AFP 99 – Fiel Sahir: Indonesia and Indonesian

Indonesian is one of those trendy languages that a lot of people seem to be learning these days. To learn more about the language and the culture behind it, I invited Fiel Sahir on the podcast to give us all the details.

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Show notes

  • Fiel's language learning story
  • Why everyone is learning Indonesian
  • Why Indonesia is worth a visit
  • Where to visit in Indonesia
  • The food of Indonesia
  • And much more…

Show resources

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Thanks to this week's guest, Fiel Sahir!

  • Israel Lai says:

    I recall that in the gathering, me and other people would just look at each other’s name tag and try out all mutual langauges one by one. And I say as long as our other languages are reasonably strong, they certainly don’t hinder the conversation but only add fun!
    Maybe some time in the future, we would just look at someone and get info about their hobbies and languages etc on a pair of glasses 😉
    Also! Definite get someone to teach you to roll your Rs on the podcast! I’d need that 😛

  • acutia says:

    Just some feedback from a long time listener and Polyglot Berlin veteran.

    So, I’m finding with the recent long interviews/chats I stop listening after 35/40 mins and don’t really find much desire to return to the podcast.

    Why? Well, there are several possible reasons. One, As a long time member of this “polyglot” community I’m no longer excited by all the things I once found so fresh and find some topics uninteresting as I’ve heard them done to death. Two, I often want the aspects of language and culture learning I am interested treated in a more thorough and intellectual and historical way, what some might call an academic way, and I find the biographical approach too anecdotal and not comparative enough. Three, it could just be a combination of the length (over 60mins) and the freeform chat approach doesn’t produce enough quality moments for me.

    So what should you take from all this? I don’t know. It may be that I’m no longer really in your target audience and so the podcast isn’t going to suit me and as they say – them’s the breaks. Or maybe you might consider some different ways to present or conduct the chats. Maybe flag some as focussed on a single topic and structured around that and highlight others as open biographical chats. Maybe you might learn something from committing to a shorter time limit for some interviews? It might make you and the interviewee get to the essentials quicker or maybe not?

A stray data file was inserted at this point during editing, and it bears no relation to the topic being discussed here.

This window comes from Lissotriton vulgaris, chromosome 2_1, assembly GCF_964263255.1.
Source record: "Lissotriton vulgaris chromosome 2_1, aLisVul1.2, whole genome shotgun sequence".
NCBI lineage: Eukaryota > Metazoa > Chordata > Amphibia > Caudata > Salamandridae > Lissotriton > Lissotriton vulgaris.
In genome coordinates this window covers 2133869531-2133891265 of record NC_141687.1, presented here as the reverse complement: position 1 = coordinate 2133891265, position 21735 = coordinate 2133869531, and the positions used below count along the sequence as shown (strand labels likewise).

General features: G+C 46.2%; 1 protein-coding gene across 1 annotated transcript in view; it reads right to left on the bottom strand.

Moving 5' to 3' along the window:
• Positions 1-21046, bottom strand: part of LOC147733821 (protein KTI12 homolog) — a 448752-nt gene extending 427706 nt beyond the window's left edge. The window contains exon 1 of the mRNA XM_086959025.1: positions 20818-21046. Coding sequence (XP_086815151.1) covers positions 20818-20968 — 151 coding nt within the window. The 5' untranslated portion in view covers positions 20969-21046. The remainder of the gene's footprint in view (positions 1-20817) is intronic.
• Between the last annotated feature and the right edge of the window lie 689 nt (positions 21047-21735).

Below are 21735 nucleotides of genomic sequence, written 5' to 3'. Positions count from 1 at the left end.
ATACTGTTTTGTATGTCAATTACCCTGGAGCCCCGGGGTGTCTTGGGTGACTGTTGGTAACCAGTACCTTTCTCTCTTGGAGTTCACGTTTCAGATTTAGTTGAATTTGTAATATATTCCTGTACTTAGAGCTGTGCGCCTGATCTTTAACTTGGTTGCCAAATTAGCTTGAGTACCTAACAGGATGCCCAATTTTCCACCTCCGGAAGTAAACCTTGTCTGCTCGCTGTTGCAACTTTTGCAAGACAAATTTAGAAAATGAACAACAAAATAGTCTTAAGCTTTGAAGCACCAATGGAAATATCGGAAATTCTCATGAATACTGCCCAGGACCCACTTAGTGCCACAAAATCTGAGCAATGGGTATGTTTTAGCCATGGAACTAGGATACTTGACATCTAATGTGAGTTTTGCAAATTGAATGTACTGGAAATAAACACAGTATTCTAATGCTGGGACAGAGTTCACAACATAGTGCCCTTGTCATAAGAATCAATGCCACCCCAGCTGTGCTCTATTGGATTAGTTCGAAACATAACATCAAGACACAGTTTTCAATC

Anyway, take from that what you will. All the best.

    • Kris Broholm says:

      Thanks for the feedback, it’s greatly appreciated.

      I have a somewhat ambitious plan of splitting the podcast into 3 topics:

      – Learner profiles/stories
      – Specific topics/sites/methods
      – My own episodes, rambling on topics on my mind

      I haven’t quite figured out the logistics yet, but one way would be to make 3 different podcasts. This would make the recording easier for me, because I’d be able to focus down on these topics (and explore them to a greater extent) with each guest, rather than having to fit everything into one long episode.

      With that said, are you enjoying those 30-40 minutes or are they just bearable? A lot of people have given me the feedback that they really enjoy the long episodes, so I won’t aim to make them drastically shorter but if the time that you do listen is not enjoyable that’s something I can look into.

      Either way the episodes should not drag on, and I don’t aim to make them long or anything but I won’t cut people off interesting either.

      Thanks again, I really appreciate the feedback.

      • acutia says:

        After reflection, I realised still don’t know if the length factor is crucial, as when I find the person or the podcast interesting I will listen to it all, but probably in two or three ‘sittings’. So I think the dissatisfaction I have with some podcasts is when two aspects are present, one, overfamiliarity with the discussed language learning topic and two, my personal dissatisfaction with the approach you prefer (biographical, stories etc).
        So, when the topic, languages, method or cultural perspective is new enough to me then I will give it 15/20 mins before deciding whether to stay with it, irrespective of my preferences about approach. But if it’s very familiar, especially if its very long (nudge nudge wink wink – the 2 hour Goldlist episode) I’ll probably pass.

        The more thematically structured formats sound interesting. I look forward to your experiments. I would, though, suggest you brand or name them clearly so a listener like me could have an idea what approach each episode is going to take.

        I hope that helps.

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